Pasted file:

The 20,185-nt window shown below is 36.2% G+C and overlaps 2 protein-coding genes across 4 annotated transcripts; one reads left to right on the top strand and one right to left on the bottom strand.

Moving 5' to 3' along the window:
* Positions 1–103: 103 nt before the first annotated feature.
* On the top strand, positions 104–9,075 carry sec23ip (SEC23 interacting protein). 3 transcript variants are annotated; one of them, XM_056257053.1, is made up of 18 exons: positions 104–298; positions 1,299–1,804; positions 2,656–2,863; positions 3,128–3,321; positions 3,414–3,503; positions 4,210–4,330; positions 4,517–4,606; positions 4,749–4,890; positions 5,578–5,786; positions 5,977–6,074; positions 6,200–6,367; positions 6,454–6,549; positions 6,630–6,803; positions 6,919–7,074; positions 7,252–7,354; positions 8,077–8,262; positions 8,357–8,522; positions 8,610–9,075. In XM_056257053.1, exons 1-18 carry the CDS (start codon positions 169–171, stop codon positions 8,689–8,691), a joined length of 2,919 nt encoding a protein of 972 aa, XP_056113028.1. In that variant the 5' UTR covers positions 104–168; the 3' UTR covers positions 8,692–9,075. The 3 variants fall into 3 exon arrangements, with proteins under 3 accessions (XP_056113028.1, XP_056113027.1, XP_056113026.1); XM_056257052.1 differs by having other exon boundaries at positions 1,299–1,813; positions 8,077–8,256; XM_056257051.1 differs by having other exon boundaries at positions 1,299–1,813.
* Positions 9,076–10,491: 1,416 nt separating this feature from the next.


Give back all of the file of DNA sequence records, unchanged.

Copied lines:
The 20,185-nt window shown below is 36.2% G+C and overlaps 2 protein-coding genes across 4 annotated transcripts; one reads left to right on the top strand and one right to left on the bottom strand.

Moving 5' to 3' along the window:
* Positions 1–103: 103 nt before the first annotated feature.
* On the top strand, positions 104–9,075 carry sec23ip (SEC23 interacting protein). 3 transcript variants are annotated; one of them, XM_056257053.1, is made up of 18 exons: positions 104–298; positions 1,299–1,804; positions 2,656–2,863; positions 3,128–3,321; positions 3,414–3,503; positions 4,210–4,330; positions 4,517–4,606; positions 4,749–4,890; positions 5,578–5,786; positions 5,977–6,074; positions 6,200–6,367; positions 6,454–6,549; positions 6,630–6,803; positions 6,919–7,074; positions 7,252–7,354; positions 8,077–8,262; positions 8,357–8,522; positions 8,610–9,075. In XM_056257053.1, exons 1-18 carry the CDS (start codon positions 169–171, stop codon positions 8,689–8,691), a joined length of 2,919 nt encoding a protein of 972 aa, XP_056113028.1. In that variant the 5' UTR covers positions 104–168; the 3' UTR covers positions 8,692–9,075. The 3 variants fall into 3 exon arrangements, with proteins under 3 accessions (XP_056113028.1, XP_056113027.1, XP_056113026.1); XM_056257052.1 differs by having other exon boundaries at positions 1,299–1,813; positions 8,077–8,256; XM_056257051.1 differs by having other exon boundaries at positions 1,299–1,813.
* Positions 9,076–10,491: 1,416 nt separating this feature from the next.